Back in April 2017, when I was watching the CreativeLive online photography course given by Joe McNally, I took note that he seemed to be encouraging photographers to create a presence on Instagram. He referred to it as serving as an agent, interacting with the public, and letting them know about your product or service. I really didn’t know anything about Instagram at the time, but I figured that I should be aware of how it worked and what it could do, so I started looking into it.
From the Instagram.com website, I set up a personal Instagram account titled, @richfinkphotography, and I configured it to be a public account. Then, I started posting some of my better photos, across all genres, to my @richfinkphotography ‘feed’, focusing on those photos that would look good with a square crop. From that account, I started looking for existing hashtags that would be relevant to the photos I posted, and then I tagged those photos with the hashtags that were most relevant. I also ‘Liked’ some photos posted by others that used the same hashtags, and in some cases, I wrote ‘Comments’. For some of the people whose photos I ‘Liked’ or ‘Commented’ to, and others that Instagram suggested (presumably based on finding other Instagram users in my MS Outlook contacts list), I ‘Followed’ them. In some cases, using the same processes, others started to follow my @richfinkphotography account.
I found that posting photos using my phone was a pain, because the images are too small to really judge their quality on the small screen. And besides, I, like many others, edit my photos using desktop software, and moving the resulting images to my phone is just an extra step. I searched the web to see if there was some way to post directly from a desktop computer, and apparently about a year ago there was, using a technique that effectively fooled the Instagram.com site into thinking that you were on a phone or a tablet. But from what I can tell, Instagram changed that so that the workaround no longer works. I figure that at some point, the ‘Powers that Be’ will figure out that if they want Instagram to be used for business, they will have to build a useful interface for business computers. In the meantime, I will just edit and transfer.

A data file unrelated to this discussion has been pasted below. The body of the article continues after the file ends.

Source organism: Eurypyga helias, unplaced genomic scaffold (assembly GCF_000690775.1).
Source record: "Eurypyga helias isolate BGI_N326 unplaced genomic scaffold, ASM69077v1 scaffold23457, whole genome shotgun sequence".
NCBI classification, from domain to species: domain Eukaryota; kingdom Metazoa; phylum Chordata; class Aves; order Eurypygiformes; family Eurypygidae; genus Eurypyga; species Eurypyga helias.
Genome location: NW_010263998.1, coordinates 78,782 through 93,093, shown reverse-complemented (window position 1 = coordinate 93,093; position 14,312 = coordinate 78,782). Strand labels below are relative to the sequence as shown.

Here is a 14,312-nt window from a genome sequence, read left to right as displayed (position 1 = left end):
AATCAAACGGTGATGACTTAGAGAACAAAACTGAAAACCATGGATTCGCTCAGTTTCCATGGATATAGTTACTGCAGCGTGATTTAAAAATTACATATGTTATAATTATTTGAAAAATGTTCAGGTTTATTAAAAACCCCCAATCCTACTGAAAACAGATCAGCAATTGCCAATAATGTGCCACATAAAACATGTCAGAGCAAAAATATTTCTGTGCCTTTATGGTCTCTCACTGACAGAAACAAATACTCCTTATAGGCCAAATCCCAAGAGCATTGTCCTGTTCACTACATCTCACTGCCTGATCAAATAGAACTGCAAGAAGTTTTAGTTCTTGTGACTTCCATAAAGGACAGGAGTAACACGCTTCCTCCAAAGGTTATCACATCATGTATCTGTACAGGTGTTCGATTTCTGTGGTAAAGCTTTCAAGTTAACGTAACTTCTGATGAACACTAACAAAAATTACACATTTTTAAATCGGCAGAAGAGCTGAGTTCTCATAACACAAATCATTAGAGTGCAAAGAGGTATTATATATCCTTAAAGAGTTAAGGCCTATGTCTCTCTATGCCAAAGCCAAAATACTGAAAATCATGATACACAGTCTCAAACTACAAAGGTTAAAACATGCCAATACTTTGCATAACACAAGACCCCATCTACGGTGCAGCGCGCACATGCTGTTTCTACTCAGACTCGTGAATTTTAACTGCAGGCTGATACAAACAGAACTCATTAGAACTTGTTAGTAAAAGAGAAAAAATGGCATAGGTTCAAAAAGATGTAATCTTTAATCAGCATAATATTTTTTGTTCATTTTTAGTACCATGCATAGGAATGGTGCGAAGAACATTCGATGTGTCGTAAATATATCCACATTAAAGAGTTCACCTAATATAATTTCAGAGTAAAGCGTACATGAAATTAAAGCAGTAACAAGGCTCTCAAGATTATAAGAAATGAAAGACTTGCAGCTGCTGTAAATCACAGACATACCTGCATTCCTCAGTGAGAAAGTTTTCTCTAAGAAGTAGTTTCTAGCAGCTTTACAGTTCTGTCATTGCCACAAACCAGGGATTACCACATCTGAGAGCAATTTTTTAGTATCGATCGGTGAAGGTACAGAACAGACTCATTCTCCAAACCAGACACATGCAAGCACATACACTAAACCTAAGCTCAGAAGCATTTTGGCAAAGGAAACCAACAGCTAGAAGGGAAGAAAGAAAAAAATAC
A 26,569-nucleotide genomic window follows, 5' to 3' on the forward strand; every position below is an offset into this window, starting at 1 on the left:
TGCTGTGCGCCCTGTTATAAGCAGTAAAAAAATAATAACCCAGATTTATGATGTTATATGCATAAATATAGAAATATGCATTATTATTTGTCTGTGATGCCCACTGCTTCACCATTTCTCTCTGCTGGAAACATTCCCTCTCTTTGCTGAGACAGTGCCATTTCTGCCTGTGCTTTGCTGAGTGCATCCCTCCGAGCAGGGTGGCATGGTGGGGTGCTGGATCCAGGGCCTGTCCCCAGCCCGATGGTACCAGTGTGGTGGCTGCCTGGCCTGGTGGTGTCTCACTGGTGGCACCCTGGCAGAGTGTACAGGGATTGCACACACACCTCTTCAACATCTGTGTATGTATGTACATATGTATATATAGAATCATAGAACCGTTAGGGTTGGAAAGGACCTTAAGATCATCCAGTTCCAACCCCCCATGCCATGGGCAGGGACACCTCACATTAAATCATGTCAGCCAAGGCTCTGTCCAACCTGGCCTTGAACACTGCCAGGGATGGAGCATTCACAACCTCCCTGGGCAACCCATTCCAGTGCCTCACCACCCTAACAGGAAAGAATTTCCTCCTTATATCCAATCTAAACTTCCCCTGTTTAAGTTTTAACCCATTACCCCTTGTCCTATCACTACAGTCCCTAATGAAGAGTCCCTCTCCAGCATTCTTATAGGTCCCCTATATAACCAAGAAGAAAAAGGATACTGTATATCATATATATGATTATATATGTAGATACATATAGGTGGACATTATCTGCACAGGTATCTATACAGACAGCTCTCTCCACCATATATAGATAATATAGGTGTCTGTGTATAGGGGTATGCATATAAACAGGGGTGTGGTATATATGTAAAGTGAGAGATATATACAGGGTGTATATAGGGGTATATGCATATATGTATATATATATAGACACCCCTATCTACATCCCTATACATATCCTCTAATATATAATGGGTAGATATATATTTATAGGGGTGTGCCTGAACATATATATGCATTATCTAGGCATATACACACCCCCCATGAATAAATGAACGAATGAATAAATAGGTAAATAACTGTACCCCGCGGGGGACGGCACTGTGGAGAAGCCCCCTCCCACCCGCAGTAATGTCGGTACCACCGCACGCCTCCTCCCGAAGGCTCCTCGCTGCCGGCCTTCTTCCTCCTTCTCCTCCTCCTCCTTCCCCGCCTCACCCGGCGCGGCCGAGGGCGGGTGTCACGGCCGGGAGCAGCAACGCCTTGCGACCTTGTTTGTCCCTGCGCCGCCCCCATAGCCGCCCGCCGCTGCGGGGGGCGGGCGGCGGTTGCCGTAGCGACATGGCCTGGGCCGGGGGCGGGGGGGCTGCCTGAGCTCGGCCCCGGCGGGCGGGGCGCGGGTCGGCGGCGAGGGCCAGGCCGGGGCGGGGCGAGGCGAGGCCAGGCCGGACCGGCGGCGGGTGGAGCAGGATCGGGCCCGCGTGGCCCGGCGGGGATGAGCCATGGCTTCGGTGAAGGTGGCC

One of the other pains with Instagram is having your nicely cropped photos re-cropped for you when they’re posted. This is what happens automatically when you try to post photos whose aspect ratio (width x height) is not square (1 x 1), or since 2016, those whose aspect ratio is taller than 4 x 5 (8 x 10 is ok, but 5 x 7 and 4 x 6 will be clipped at the top), or wider than 1.91 x 1 (16 x 9 (HDTV) = 1.78 x 1 is ok, Widescreen = 1.85 x 1 is ok, but Univisium = 2 x 1 will be clipped on the sides). So if you want to post on Instagram, keep your creativity within these limits ;-).
After I started using Instagram to post photos, I realized that mixing photos from different genres on the same Instagram feed would be a turn-off for people who viewed my feed based on liking a photo which I had tagged with a genre-specific hashtag. I could avoid this by creating genre-specific Instagram accounts that aligned with the major photography genres that I will be pursuing.